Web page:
For my youngest, I chose a classic Sailor dress with the main flair being the bright yellow.  Evey's favorite, favorite color is yellow and she begged and pleaded for a yellow easter dress.  When I found this gorgeous deep sunshine color, I was happy to oblige. I love the yellow with the traditional blue & white of nautical styling.

I'm often asked about fabric choices for dress sewing, so here is a quick thought.  I LOVE a poly-cotton blend for little girls' dresses.  It is harder and harder to find in this world of 100% cotton for quilters, but it washes like a dream, never ever has to be ironed, and doesn't seem to hold on to stains.  It is my go-to fabric for any dress that has gathers or pleats.  Now, it isn't fancy - so it won't do for flower girls' dresses or special occasion if fru-fru is desired - but for a good ol' bright, easy to sew, easy to wear, fabric, I love my simple poly-cotton, which is what this dress is made out of.  The yellow, navy and white are poly-cotton (also used the white for a sewn-in slip).  The striped inset is one of those crazy "unknown content" bolts.  So far it seems to be ok.  I also used grosgrain ribbon for all the trim.  I love grosgrain for the way it lays flat and cooperates.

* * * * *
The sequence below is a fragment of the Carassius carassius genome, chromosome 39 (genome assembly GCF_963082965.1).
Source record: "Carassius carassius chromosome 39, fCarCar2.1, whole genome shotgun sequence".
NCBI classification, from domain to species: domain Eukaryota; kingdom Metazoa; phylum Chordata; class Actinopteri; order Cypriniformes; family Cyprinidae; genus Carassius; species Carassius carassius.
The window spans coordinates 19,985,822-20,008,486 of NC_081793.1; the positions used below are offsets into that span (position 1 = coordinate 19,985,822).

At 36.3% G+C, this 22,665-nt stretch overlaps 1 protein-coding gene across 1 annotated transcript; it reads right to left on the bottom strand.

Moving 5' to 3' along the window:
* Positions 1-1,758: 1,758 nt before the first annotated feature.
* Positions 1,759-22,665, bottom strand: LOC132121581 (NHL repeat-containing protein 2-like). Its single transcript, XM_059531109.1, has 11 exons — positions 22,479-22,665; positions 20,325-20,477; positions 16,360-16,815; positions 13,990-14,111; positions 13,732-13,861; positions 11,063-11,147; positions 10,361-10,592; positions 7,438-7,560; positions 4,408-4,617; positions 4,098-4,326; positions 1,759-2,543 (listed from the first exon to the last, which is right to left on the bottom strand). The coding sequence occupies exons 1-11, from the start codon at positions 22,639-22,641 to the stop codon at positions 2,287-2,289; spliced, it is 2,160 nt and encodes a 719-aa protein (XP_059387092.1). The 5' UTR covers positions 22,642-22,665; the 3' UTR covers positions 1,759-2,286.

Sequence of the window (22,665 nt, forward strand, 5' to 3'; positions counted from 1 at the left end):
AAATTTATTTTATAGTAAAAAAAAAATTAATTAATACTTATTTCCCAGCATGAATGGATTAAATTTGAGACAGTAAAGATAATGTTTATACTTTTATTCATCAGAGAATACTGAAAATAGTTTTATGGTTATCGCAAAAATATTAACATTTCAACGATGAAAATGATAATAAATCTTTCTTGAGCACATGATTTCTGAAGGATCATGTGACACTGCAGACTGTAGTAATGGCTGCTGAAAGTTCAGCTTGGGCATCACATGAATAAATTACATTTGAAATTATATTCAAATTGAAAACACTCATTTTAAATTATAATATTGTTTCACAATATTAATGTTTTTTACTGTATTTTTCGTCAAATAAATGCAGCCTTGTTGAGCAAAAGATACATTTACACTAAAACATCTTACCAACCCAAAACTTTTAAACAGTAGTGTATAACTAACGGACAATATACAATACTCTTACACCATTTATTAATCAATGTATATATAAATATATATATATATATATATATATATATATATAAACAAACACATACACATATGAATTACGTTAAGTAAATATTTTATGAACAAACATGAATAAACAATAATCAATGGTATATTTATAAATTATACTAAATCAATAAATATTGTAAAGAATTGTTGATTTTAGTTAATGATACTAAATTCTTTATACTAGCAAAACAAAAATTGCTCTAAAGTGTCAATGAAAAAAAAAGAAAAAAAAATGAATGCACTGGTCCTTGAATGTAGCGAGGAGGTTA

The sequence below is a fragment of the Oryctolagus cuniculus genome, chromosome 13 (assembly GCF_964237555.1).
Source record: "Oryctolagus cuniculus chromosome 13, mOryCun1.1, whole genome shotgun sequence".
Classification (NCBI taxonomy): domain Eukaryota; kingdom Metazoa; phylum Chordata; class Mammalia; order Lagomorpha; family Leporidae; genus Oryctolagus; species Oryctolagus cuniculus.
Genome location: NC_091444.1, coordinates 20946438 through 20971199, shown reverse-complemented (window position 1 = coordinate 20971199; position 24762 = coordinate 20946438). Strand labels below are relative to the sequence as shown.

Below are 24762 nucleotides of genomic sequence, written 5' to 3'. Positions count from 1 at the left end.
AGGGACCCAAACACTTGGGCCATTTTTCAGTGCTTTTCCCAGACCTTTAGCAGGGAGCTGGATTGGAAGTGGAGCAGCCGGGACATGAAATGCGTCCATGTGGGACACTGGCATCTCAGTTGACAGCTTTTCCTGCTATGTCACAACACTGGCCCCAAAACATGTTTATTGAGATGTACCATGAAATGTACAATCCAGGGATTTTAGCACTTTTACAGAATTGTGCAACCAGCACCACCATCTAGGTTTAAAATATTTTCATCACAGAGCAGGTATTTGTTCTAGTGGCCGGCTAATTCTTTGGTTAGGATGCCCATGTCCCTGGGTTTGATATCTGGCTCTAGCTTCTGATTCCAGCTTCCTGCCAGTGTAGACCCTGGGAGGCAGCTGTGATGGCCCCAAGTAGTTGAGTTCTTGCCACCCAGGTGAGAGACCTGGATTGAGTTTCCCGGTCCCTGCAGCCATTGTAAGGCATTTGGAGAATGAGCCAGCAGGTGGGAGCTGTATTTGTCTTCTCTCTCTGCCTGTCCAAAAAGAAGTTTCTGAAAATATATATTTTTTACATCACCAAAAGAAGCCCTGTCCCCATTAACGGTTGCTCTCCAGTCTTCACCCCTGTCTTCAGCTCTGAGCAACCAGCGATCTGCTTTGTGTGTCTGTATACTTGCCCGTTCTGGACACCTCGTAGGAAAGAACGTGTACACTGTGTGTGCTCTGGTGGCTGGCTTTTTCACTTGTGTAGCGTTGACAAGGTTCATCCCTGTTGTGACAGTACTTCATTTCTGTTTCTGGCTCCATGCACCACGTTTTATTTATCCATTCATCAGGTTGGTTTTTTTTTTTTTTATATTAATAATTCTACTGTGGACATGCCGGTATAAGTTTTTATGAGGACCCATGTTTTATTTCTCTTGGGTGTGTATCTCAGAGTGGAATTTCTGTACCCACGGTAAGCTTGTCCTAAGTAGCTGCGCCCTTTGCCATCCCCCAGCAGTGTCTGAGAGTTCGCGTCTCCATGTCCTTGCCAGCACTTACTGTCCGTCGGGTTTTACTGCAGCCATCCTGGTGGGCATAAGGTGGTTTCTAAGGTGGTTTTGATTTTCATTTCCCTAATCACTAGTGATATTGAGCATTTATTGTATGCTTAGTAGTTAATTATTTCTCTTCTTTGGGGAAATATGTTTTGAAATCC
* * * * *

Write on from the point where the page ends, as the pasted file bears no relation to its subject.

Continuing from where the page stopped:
My great joy on these dresses was the silly navy & white stripey buttons, which I found in my sewing drawer.  Just a lovely serendipity.  No idea where I originally purchased them. They appear on the front of Evey's dress, on Chloe's belt, and down the back of Chloe's dress.